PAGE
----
Natural gas drops as Isaac may have limited impact on supplies

Natural gas fell to a two-month low in New York on speculation that production cuts in the Gulf of Mexico because of Tropical Storm Isaac will do little to ease a supply glut.

Gas fell 1.8 percent. The National Hurricane Center said Isaac, in the southeastern Gulf, will become a Category 1 hurricane before reaching Louisiana Aug. 29. About 48 percent of offshore output was shut today, the government said. The Gulf accounted for 7 percent of U.S. gas production in 2011, down from 17 percent in 2005.

“The dependence on the Gulf is so much less,” said Dominick Chirichella, senior partner at the Energy Management Institute in New York. “With the intensity that this thing is projected to have, it doesn’t look like it will result in a lot of infrastructure damage.”

Gas for September delivery fell 4.9 cents to $2.653 per million British thermal on the New York Mercantile Exchange, the lowest settlement price since June 22. Gas has declined 11 percent this year.

October $3 calls, bets that prices will rise, were the most actively traded gas options. They fell 2.9 cents to 6.2 cents on volume of 1,401 contracts.

Isaac was about 280 miles (450 kilometers) southeast of the mouth of the Mississippi River with top winds of 65 miles per hour, the Miami-based hurricane center said in a 2 p.m. advisory. The storm may go ashore south of New Orleans with winds peaking at Category 1 strength of 85-90 mph on the five- step Saffir-Simpson scale, the center said. Hurricane Katrina in 2005 went ashore as a Category 3 storm, according to Weather Underground, a website based in Ann Arbor, Michigan.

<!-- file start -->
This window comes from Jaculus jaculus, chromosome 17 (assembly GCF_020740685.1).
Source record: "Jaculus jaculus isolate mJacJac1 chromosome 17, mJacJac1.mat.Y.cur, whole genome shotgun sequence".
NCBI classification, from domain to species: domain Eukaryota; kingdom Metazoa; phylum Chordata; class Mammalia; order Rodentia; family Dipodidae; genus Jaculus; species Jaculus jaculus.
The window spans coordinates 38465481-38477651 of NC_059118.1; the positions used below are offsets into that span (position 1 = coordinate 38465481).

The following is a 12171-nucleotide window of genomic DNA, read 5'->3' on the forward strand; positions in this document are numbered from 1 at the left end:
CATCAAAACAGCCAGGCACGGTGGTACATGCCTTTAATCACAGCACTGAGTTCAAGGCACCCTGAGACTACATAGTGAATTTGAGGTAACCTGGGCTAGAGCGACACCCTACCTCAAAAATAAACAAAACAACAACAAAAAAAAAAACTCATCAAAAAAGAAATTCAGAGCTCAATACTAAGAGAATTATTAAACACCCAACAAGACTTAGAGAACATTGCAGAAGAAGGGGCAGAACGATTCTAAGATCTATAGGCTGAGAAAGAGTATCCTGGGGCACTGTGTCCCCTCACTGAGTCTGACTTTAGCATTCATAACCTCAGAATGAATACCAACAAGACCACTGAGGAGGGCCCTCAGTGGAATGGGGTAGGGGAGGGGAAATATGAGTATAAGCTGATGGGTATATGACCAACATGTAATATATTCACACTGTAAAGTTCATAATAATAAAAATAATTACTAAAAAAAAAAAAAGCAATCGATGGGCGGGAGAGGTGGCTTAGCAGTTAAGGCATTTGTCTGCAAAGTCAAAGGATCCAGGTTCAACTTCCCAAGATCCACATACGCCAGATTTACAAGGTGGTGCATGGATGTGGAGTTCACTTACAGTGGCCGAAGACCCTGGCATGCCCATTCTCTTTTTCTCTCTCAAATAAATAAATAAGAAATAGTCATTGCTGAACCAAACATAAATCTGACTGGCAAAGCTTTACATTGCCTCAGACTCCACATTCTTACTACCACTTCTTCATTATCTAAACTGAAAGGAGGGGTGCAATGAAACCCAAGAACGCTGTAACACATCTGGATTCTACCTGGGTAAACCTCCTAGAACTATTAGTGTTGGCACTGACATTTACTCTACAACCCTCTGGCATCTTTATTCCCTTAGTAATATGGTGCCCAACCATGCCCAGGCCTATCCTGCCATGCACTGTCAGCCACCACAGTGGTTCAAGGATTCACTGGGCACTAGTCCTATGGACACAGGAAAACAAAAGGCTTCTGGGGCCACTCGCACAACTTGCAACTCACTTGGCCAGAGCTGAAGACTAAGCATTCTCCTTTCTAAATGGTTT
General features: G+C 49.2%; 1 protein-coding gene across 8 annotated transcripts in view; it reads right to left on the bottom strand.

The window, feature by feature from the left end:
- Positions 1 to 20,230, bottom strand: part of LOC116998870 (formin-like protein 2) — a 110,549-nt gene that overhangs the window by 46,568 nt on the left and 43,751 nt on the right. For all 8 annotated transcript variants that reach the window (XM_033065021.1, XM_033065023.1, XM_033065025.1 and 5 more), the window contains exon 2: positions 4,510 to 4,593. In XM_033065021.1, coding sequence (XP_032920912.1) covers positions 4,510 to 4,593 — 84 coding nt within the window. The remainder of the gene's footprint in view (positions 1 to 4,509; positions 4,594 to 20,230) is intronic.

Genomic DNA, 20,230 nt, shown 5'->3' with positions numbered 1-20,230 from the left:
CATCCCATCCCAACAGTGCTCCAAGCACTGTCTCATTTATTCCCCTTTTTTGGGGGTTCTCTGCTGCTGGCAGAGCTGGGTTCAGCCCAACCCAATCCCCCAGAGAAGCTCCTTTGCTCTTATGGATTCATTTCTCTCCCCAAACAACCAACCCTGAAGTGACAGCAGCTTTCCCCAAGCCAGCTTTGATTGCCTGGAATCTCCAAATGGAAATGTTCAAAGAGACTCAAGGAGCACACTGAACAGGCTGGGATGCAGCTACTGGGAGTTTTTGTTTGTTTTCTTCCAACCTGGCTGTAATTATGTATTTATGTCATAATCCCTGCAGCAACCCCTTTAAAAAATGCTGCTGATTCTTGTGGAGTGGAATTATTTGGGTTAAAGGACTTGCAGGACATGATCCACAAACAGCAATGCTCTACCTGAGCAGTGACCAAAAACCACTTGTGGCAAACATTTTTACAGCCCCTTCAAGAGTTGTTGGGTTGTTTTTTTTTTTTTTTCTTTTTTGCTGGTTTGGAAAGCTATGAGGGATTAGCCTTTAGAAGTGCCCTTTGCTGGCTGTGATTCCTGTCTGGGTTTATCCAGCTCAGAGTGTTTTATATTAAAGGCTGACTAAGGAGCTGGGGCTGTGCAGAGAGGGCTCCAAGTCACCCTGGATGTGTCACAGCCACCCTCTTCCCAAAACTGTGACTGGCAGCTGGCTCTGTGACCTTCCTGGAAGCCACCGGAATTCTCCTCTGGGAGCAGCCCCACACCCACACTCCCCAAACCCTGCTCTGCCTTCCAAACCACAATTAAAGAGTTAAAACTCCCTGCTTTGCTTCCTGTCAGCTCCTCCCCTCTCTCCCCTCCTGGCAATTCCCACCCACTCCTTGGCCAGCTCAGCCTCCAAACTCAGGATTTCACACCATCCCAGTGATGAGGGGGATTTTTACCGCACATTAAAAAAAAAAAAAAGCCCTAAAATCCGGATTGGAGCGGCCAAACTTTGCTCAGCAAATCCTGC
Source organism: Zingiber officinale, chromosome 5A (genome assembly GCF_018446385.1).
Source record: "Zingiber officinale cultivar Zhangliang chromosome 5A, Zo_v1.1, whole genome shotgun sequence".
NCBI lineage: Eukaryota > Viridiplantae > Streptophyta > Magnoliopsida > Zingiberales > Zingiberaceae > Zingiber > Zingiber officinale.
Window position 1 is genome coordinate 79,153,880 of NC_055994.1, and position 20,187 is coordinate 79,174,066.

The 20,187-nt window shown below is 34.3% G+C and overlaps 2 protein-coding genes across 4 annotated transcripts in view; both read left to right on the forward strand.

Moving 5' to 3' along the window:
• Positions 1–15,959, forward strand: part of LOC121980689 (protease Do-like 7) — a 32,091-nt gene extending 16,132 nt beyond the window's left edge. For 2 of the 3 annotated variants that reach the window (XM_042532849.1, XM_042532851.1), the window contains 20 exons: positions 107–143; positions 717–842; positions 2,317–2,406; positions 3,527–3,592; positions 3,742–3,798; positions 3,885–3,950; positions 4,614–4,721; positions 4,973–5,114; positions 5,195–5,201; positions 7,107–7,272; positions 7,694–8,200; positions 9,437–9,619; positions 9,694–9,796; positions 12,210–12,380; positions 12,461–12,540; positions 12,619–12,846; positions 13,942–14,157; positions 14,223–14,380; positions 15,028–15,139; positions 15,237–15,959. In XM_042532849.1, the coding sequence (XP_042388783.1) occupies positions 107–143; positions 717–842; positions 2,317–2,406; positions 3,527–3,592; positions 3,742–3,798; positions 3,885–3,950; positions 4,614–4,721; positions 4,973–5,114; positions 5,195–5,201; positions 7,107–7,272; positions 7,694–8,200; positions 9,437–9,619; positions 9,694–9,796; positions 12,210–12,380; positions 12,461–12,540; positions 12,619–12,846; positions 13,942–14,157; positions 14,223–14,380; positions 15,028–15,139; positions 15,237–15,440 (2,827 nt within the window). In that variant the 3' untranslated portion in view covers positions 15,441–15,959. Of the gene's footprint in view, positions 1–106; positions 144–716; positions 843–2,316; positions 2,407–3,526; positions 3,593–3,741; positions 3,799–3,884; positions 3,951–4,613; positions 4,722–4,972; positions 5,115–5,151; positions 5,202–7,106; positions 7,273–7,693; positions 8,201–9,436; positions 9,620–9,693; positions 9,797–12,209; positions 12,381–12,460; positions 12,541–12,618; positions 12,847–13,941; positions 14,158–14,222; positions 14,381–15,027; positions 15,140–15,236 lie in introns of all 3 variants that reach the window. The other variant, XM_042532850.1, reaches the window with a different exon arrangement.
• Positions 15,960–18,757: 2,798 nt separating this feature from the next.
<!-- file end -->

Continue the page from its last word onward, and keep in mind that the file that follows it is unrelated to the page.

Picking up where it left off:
Offshore Shutdowns

BP Plc and Anadarko Petroleum are among companies that have evacuated offshore personnel from a total of 346 oil and gas platforms and 41 rigs, the Bureau of Safety and Environmental Enforcement said. About 2.17 billion cubic feet of gas were offline.

“Cooling rains and possible power outages are demand-side offsets to what might be” 3 billion cubic feet a day of offshore production losses, Tim Evans, an energy analyst at Citi Futures Perspective in New York, said in a note to clients today.

Temperatures in most of the lower 48 states will be above normal through Sept. 5 with the Gulf and West coasts will see normal readings, according to MDA EarthSat Weather in Gaithersburg, Maryland. The high in New York on Sept. 4 may be 87 degrees Fahrenheit (31 Celsius), 8 above normal, and Chicago may be 5 above normal at 84 degrees, AccuWeather Inc. in State College, Pennsylvania, said.

Air Conditioning

Cooling demand nationwide will be 20 percent above normal over the next seven days, according to Weather Derivatives in Belton, Missouri.

Gas inventories totaled 3.308 trillion cubic feet in the week ended Aug. 17, 12 percent above the five-year average for the week. Hotter-than-normal weather boosted demand from power plants, helping to narrow the supply surplus from a six-year high of 61 percent at the end of March.

The Energy Department said inventories may end October at an all-time high of 3.954 trillion cubic feet. Increased production from shale formations such as the Marcellus in the Northeast is making up for lower output from less-profitable deposits such as the Haynesville shale in Louisiana and the long-term decline in Gulf production, the department said in its Short-Term Energy Outlook on Aug. 7.

Bloomberg News

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